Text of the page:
In 2000, Ben Ezra and Cohen [15] examined the outcomes postcataract surgery with posterior chamber IOL in five eyes of five children (aged 4–8 years) with JIA–uveitis. Three eyes had postoperative visual acuity of 6/240 or less, and complications included posterior synechiae, macular edema, persistent inflammation, and glaucoma. We need to highlight again that the authors had not waited for remission of uveitis before planning cataract surgery, as their focus was the treatment of amblyopia. Peri-operatively, all patients were given retro-orbital methyl prednisolone injections and an intravenous bolus hydrocortisone injection with no additional systemic steroids or immunosuppressives postoperatively. But despite the inflammation, the authors preferred the use of IOLs to contact lens in unilateral aphakia postuveitic cataract extraction [15].

Gradually changing attitudes and better postoperative results were reported in recently published studies and are attributed to improved medical control of inflammation, new surgical techniques, and more biocompatible IOLs [6, 8, 21, 25, 28, 41].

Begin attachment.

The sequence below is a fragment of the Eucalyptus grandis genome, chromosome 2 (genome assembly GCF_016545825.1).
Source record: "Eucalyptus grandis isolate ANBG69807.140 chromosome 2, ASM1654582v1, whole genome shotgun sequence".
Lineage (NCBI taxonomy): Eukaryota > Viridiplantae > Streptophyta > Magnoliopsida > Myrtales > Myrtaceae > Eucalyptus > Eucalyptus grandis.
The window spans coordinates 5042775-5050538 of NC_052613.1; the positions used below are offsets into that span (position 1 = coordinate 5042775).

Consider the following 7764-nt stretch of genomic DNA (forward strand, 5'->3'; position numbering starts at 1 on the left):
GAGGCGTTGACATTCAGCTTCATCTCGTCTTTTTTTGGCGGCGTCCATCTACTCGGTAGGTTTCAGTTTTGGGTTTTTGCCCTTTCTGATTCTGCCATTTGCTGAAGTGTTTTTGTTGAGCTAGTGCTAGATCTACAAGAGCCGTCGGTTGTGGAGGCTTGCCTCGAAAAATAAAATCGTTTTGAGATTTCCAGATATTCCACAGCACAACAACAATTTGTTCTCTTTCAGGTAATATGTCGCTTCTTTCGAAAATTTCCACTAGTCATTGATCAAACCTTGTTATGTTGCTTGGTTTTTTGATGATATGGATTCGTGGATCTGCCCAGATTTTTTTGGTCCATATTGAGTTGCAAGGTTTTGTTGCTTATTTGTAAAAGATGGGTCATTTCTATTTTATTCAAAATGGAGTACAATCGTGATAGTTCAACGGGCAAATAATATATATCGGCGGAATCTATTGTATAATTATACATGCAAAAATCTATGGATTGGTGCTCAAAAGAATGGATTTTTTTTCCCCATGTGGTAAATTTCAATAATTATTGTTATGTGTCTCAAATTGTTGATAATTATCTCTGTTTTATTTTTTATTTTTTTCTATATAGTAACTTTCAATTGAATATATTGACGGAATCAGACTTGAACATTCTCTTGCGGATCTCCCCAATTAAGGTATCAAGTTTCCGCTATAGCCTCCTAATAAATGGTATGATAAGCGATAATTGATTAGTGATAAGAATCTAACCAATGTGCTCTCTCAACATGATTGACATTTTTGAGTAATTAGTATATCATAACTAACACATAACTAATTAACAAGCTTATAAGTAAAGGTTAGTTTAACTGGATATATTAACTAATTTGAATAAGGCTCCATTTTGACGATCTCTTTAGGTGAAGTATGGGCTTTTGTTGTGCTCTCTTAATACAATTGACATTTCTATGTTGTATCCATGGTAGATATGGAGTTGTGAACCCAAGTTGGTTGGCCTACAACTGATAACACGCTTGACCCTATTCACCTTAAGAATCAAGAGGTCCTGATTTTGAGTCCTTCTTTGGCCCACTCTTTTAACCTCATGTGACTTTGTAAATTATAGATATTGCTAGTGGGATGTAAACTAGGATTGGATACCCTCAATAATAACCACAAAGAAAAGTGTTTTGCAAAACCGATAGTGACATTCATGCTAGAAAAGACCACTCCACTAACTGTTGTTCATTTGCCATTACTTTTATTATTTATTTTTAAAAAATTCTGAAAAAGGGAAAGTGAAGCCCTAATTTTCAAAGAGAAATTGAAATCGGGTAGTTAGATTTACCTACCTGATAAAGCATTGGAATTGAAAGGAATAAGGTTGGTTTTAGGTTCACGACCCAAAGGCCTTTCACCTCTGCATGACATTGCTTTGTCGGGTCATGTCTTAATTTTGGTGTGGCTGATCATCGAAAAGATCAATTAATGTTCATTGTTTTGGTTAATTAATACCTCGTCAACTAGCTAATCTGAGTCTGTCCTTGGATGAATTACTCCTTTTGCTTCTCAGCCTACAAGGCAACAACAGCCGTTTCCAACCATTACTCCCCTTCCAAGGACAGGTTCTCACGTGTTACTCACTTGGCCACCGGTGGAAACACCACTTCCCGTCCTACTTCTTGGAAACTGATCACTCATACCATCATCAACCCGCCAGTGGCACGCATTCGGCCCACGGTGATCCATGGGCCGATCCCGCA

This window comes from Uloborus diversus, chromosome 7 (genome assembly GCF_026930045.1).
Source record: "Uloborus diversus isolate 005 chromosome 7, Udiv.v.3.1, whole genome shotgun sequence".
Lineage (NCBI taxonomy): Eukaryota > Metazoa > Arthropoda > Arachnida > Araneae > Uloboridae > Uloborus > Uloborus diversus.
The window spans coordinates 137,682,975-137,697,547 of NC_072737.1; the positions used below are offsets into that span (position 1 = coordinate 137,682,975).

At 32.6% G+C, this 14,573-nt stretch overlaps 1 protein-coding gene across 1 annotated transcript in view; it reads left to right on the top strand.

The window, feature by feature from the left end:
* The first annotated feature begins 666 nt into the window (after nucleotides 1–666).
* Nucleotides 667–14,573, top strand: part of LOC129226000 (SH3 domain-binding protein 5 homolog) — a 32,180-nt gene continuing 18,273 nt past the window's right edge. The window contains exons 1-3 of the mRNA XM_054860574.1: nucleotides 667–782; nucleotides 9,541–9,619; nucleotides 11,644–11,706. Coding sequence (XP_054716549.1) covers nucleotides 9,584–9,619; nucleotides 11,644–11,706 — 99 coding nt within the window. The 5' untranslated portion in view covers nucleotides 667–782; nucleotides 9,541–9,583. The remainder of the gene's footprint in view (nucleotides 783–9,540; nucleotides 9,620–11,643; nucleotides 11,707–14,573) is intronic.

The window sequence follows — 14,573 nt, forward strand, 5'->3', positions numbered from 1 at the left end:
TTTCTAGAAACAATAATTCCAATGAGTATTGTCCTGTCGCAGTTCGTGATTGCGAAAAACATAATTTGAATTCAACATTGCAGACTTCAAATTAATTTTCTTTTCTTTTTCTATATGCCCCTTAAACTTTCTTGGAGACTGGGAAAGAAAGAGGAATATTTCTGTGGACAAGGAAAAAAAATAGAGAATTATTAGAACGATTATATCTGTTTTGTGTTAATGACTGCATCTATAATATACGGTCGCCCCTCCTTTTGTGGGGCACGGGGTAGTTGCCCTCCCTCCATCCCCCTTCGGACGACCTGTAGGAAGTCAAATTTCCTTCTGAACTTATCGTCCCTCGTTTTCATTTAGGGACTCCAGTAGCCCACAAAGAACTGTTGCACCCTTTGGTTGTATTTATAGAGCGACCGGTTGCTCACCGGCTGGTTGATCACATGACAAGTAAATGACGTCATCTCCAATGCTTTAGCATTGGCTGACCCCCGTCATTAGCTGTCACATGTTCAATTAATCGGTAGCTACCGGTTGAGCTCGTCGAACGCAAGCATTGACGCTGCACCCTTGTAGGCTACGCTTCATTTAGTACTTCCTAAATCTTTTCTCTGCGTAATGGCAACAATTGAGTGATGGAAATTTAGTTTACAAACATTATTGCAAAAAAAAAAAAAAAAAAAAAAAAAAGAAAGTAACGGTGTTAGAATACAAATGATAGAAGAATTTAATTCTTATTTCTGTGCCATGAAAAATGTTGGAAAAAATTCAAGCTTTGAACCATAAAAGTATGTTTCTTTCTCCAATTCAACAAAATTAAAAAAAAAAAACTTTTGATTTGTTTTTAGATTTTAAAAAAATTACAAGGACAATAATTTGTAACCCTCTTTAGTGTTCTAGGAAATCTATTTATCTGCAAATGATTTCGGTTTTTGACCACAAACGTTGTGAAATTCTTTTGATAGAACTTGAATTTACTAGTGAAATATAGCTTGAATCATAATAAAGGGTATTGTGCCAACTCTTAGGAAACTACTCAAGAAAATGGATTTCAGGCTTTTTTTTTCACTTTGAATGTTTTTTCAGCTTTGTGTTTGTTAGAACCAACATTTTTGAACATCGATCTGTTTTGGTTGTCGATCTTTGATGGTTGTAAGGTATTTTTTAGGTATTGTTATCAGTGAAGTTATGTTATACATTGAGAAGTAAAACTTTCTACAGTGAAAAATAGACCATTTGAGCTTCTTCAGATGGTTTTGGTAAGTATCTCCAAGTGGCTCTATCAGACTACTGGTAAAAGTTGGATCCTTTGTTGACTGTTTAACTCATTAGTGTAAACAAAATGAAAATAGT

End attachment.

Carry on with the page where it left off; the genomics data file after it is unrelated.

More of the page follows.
Nemet et al. [16] in a landmark study compared 10 patients with JIA–uveitis with 8 non-JIA–uveitis patients. They observed that eyes with JIA–uveitis had more severe manifestations of uveitis, an earlier presentation of cataract as well as a stormier postsurgical course. They concluded that if inflammation was well controlled, small incision surgery and foldable acrylic hydrophobic IOLs could be well tolerated by these eyes. They also concluded that with effective medical management of inflammation, final visual acuity in patients with JIA–uveitis and of those with other causes of uveitis was comparable. The authors concluded that IOL implantation should no longer be considered an absolute contraindication in pediatric uveitis. We need to note that poor visual outcomes and severe inflammatory sequelae were seen in eyes with poorly controlled inflammation.